Working as a newly qualified solicitor is what the majority of qualified second year trainee solicitors will want to be doing by the end of the summer. But the result for many will not be so good.
Law firms have been tightening their belts due to the economic crisis and therefore retention rates have been dropping. This means that as much as firms might like to keep certain individuals in a job after their training contracts that they will not be able to.
This will cause a flood of newly qualified and jobless people into the job market. Many law firms will also be less likely to take newly qualified solicitors from other firms if they are unable to keep their own trainee solicitors.
The situation for some will therefore be bleak. Because there will be unsuccessful at securing a job at the firms that trained them and they may not be able to beat the competition for newly qualified solicitor jobs that are in the market.
You have a few options if this happens to you. Firstly, you should try to build relationships with the key recruitment agencies in your area so that they think of you when the next newly qualified solicitors jobs come up.
Always stay up to date with the new vacancies that come up in the legal press and on legal jobs websites is what you are advised to do. Spending time working on getting your applications looking as best they can is worthwhile. Have a search on the internet for tips on CV's and covering letters and make sure you do not just recycle the applications you used for your training contract.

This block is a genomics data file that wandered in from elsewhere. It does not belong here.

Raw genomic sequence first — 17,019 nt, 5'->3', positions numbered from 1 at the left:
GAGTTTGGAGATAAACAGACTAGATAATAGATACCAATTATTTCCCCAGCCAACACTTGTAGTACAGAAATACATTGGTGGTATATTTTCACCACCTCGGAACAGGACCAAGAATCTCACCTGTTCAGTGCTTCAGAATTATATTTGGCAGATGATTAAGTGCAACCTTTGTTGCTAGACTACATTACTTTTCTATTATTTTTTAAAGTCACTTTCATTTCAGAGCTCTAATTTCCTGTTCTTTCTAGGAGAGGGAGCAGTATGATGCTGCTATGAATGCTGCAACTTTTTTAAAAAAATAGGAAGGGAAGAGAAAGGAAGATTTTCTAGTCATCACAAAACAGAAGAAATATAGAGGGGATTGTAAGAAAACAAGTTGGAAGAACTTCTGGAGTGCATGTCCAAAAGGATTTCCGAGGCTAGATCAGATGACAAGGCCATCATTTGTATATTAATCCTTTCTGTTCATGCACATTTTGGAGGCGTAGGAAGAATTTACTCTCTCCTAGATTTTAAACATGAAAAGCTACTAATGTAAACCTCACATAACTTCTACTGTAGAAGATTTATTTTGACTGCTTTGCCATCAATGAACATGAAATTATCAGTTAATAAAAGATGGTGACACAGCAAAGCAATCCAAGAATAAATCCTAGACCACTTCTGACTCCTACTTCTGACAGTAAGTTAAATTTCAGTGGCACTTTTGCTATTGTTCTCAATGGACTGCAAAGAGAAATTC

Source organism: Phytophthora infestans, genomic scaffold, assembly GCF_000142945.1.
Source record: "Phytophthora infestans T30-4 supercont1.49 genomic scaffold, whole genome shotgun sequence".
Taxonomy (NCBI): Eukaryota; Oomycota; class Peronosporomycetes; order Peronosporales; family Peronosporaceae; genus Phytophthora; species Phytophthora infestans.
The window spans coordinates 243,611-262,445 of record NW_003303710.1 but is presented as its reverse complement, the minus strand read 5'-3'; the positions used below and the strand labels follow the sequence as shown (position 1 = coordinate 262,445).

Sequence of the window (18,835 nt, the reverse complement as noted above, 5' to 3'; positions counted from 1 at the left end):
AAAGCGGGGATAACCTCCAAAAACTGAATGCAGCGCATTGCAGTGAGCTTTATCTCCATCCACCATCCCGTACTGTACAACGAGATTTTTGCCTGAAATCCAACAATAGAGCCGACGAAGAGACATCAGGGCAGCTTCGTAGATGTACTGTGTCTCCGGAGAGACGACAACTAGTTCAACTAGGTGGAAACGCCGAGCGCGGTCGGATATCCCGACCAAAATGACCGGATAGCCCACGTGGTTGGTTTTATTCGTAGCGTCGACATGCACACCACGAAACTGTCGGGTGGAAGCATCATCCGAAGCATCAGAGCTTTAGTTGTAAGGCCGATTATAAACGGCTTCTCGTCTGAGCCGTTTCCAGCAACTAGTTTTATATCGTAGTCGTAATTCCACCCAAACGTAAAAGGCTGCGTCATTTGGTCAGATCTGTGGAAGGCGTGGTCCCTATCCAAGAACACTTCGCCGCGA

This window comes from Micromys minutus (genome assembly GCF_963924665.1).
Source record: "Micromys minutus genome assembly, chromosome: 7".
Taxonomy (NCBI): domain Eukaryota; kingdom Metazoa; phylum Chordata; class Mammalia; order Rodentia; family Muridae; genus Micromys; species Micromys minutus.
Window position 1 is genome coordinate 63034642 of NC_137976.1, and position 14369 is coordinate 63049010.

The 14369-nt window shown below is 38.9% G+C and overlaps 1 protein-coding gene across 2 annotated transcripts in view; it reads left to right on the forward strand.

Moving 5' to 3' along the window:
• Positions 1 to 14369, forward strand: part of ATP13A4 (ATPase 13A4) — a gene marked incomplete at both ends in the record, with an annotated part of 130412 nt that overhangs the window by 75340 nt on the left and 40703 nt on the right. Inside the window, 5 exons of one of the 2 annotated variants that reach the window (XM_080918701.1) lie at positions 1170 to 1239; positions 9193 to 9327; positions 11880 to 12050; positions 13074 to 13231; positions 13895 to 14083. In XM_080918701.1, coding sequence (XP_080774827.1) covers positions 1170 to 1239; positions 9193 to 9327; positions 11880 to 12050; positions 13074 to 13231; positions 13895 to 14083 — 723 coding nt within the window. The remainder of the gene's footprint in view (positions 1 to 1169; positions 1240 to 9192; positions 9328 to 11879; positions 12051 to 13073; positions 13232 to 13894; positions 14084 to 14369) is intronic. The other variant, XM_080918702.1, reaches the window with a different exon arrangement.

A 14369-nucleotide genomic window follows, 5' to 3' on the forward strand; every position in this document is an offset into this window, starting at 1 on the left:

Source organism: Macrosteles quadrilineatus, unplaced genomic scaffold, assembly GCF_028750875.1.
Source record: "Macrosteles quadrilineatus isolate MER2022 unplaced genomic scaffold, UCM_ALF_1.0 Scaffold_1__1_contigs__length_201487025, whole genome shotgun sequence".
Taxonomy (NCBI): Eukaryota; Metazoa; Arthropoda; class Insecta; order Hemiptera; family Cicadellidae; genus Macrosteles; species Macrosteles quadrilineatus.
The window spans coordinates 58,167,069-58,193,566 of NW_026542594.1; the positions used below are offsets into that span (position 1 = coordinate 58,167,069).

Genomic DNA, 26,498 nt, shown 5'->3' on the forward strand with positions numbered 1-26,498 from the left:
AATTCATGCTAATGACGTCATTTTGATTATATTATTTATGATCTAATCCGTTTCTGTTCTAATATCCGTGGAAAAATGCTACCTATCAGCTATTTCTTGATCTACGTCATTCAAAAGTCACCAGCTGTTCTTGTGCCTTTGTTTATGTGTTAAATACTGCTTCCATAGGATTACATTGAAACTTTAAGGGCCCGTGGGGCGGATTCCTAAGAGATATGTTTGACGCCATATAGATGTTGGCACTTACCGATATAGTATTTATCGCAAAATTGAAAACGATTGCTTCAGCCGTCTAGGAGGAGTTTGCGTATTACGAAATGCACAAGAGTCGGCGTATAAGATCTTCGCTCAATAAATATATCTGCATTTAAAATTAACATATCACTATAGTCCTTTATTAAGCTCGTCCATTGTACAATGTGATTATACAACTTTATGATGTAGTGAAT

You could consider getting a job as a paralegal if it happens that you do not succeed in getting a newly qualified position as this will give you some valuable legal work experience. This can show something positive in you that prospective employers will want.
You can take a break if you do not feel you want to work as a paralegal, or you can take a gap year and comeback in the market after a few months or a year when it may have picked up a bit.